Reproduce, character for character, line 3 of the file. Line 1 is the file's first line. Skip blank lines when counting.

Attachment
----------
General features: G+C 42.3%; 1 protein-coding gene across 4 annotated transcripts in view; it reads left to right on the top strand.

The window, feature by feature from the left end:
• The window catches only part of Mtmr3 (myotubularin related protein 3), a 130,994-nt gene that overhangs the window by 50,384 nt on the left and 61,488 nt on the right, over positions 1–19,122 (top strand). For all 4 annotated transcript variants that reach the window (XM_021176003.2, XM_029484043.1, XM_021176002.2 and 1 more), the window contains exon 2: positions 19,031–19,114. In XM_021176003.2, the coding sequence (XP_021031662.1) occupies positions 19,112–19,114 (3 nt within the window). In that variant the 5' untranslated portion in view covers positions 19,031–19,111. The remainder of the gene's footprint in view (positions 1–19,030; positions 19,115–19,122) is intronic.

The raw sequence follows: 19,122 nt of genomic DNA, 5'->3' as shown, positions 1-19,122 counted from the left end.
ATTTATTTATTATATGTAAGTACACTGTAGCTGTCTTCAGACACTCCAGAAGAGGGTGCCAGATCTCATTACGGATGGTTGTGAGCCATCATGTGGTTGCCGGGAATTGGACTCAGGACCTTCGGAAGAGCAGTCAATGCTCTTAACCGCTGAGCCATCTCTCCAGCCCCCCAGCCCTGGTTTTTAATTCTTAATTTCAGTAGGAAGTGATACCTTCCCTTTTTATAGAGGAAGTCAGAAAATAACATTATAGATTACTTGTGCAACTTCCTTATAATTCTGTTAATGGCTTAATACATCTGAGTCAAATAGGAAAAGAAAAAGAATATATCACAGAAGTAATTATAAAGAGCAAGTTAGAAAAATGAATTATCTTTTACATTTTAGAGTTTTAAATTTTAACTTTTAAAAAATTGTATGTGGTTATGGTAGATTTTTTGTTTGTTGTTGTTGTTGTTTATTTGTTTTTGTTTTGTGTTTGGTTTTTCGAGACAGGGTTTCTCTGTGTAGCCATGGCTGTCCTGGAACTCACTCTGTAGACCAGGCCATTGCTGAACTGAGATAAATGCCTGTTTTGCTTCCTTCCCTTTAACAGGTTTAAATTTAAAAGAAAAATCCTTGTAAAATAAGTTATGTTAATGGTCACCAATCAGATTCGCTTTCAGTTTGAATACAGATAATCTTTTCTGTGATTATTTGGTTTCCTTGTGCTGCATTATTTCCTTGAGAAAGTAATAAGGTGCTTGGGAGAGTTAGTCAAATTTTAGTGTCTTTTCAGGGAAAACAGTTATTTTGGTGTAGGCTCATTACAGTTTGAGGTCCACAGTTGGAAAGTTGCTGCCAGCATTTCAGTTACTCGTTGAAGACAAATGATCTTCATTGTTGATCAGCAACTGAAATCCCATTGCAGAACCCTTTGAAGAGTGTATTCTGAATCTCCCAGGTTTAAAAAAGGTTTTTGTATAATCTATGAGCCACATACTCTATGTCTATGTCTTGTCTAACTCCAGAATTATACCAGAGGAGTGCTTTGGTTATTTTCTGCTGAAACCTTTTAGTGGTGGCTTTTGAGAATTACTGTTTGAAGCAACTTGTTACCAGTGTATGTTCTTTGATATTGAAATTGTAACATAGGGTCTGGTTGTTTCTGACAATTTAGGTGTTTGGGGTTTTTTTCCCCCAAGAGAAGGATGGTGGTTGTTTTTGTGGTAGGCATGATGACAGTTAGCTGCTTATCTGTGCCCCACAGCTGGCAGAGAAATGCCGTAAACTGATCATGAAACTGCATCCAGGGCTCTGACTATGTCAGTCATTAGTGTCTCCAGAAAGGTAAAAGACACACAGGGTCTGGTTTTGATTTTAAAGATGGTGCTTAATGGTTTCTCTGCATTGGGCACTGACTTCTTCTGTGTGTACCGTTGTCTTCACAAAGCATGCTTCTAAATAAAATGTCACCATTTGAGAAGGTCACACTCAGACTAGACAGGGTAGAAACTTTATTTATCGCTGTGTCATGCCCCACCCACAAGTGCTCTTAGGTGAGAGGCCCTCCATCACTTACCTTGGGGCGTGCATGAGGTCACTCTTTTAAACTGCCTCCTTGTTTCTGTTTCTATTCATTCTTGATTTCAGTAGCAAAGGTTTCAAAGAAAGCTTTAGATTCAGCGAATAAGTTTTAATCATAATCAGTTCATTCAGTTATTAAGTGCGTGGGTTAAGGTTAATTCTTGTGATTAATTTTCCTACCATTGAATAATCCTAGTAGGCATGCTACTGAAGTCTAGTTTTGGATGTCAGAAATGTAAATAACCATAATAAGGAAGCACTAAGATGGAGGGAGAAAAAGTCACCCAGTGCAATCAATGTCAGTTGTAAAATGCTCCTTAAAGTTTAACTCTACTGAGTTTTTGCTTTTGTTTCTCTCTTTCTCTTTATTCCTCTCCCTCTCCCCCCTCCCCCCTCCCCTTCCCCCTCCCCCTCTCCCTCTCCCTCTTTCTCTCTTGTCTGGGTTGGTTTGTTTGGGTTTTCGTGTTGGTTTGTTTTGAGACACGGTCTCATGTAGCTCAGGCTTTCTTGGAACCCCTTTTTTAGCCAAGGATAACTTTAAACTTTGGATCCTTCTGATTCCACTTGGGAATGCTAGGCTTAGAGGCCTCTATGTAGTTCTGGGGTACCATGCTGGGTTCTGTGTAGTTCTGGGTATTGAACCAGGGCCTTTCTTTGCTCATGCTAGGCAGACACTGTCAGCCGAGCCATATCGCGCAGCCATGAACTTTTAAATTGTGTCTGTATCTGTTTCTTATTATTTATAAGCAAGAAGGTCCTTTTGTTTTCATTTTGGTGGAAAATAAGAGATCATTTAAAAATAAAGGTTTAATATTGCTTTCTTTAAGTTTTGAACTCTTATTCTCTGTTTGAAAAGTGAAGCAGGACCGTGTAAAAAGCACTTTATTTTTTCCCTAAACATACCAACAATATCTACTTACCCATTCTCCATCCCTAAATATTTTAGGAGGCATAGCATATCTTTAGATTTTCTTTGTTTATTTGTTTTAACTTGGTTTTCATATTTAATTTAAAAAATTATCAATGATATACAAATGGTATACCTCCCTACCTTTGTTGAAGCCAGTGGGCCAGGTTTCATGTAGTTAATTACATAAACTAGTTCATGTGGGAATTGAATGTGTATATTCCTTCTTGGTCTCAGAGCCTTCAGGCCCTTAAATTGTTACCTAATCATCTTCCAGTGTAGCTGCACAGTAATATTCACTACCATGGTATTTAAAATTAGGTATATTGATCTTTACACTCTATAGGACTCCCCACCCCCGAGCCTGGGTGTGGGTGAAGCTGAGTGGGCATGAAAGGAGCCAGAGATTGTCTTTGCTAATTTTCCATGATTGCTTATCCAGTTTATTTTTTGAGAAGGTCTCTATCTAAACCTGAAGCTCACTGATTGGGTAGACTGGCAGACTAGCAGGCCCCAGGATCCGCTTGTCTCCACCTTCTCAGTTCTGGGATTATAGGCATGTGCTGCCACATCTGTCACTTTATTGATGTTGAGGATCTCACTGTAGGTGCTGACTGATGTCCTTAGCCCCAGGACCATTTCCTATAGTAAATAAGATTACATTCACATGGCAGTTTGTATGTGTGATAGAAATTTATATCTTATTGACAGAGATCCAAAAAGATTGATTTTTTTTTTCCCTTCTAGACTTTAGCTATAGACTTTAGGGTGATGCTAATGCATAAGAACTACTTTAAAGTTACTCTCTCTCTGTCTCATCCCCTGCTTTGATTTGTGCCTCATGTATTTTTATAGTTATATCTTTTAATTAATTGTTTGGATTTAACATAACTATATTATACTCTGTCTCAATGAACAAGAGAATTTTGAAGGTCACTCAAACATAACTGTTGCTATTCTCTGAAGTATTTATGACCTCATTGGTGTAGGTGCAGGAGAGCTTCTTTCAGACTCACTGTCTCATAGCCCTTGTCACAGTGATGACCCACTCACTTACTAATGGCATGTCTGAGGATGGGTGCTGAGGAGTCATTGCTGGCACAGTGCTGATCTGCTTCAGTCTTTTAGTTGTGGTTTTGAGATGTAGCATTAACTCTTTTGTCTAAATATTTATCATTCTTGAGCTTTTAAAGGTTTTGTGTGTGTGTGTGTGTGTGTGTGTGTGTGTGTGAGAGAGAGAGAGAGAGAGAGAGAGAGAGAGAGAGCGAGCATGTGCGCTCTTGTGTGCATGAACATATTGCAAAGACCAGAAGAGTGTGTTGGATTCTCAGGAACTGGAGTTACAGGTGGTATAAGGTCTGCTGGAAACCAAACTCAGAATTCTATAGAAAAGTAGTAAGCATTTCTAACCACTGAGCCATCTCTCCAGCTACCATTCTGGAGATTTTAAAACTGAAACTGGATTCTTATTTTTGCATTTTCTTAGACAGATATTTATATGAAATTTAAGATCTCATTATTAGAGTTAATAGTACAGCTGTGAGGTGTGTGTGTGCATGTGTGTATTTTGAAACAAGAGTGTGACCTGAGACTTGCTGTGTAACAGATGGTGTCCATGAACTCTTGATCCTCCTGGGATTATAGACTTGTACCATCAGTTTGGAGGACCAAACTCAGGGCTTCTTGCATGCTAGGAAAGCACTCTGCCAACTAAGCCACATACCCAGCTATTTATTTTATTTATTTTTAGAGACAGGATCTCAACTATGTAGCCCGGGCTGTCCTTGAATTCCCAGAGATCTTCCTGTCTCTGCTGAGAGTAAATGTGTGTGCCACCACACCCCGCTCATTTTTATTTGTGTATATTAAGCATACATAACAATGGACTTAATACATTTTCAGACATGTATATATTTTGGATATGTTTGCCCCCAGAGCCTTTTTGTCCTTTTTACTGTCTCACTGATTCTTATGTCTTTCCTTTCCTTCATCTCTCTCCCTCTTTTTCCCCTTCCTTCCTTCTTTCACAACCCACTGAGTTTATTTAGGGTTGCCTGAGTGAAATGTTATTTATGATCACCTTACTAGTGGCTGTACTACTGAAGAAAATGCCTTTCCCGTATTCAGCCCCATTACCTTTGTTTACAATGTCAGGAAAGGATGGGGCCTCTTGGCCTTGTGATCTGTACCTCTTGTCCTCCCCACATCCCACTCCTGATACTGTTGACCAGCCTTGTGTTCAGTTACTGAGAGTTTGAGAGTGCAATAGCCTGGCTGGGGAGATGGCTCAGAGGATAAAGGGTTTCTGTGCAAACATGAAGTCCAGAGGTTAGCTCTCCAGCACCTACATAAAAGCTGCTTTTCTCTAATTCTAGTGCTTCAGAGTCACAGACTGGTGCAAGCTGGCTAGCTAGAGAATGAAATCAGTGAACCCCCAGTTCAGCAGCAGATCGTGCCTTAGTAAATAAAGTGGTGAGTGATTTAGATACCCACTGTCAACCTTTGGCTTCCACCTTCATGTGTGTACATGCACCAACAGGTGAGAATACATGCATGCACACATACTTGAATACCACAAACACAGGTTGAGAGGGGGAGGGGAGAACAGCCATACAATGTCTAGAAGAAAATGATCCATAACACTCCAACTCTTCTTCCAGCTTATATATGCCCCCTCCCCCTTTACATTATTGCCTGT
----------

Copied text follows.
• The window catches only part of Mtmr3 (myotubularin related protein 3), a 130,994-nt gene that overhangs the window by 50,384 nt on the left and 61,488 nt on the right, over positions 1–19,122 (top strand). For all 4 annotated transcript variants that reach the window (XM_021176003.2, XM_029484043.1, XM_021176002.2 and 1 more), the window contains exon 2: positions 19,031–19,114. In XM_021176003.2, the coding sequence (XP_021031662.1) occupies positions 19,112–19,114 (3 nt within the window). In that variant the 5' untranslated portion in view covers positions 19,031–19,111. The remainder of the gene's footprint in view (positions 1–19,030; positions 19,115–19,122) is intronic.